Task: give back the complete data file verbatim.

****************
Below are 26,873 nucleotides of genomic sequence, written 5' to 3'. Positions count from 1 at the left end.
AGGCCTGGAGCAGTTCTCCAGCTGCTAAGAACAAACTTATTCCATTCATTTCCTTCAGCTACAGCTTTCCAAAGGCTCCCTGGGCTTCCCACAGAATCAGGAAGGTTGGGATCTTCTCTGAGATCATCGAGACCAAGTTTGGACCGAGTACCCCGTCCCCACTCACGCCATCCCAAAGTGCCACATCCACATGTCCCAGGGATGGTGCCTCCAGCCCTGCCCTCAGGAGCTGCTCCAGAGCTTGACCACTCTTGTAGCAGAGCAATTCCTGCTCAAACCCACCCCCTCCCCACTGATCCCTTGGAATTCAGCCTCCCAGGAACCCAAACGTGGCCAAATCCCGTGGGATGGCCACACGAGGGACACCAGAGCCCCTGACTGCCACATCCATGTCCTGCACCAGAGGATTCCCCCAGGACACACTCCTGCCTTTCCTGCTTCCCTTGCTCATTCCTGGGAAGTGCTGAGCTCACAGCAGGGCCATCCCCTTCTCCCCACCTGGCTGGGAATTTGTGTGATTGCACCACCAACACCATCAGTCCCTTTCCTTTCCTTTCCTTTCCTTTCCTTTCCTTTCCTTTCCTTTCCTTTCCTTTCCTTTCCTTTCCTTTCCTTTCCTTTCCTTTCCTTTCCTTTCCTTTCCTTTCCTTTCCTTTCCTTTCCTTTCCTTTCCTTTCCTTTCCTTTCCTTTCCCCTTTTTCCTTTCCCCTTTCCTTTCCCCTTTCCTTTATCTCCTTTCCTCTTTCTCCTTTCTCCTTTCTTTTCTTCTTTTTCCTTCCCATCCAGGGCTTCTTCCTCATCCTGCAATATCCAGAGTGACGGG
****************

Below are 26,873 nucleotides of genomic sequence, written 5' to 3'. Positions count from 1 at the left end.
AGGCCTGGAGCAGTTCTCCAGCTGCTAAGAACAAACTTATTCCATTCATTTCCTTCAGCTACAGCTTTCCAAAGGCTCCCTGGGCTTCCCACAGAATCAGGAAGGTTGGGATCTTCTCTGAGATCATCGAGACCAAGTTTGGACCGAGTACCCCGTCCCCACTCACGCCATCCCAAAGTGCCACATCCACATGTCCCAGGGATGGTGCCTCCAGCCCTGCCCTCAGGAGCTGCTCCAGAGCTTGACCACTCTTGTAGCAGAGCAATTCCTGCTCAAACCCACCCCCTCCCCACTGATCCCTTGGAATTCAGCCTCCCAGGAACCCAAACGTGGCCAAATCCCGTGGGATGGCCACACGAGGGACACCAGAGCCCCTGACTGCCACATCCATGTCCTGCACCAGAGGATTCCCCCAGGACACACTCCTGCCTTTCCTGCTTCCCTTGCTCATTCCTGGGAAGTGCTGAGCTCACAGCAGGGCCATCCCCTTCTCCCCACCTGGCTGGGAATTTGTGTGATTGCACCACCAACACCATCAGTCCCTTTCCTTTCCTTTCCTTTCCTTTCCTTTCCTTTCCTTTCCTTTCCTTTCCTTTCCTTTCCTTTCCTTTCCTTTCCTTTCCTTTCCTTTCCTTTCCTTTCCTTTCCTTTCCTTTCCTTTCCTTTCCTTTCCTTTCCTTTCCTTTCCTTTCCCCTTTTTCCTTTCCCCTTTCCTTTCCCCTTTCCTTTATCTCCTTTCCTCTTTCTCCTTTCTCCTTTCTTTTCTTCTTTTTCCTTCCCATCCAGGGCTTCTTCCTCATCCTGCAATATCCAGAGTGACGGG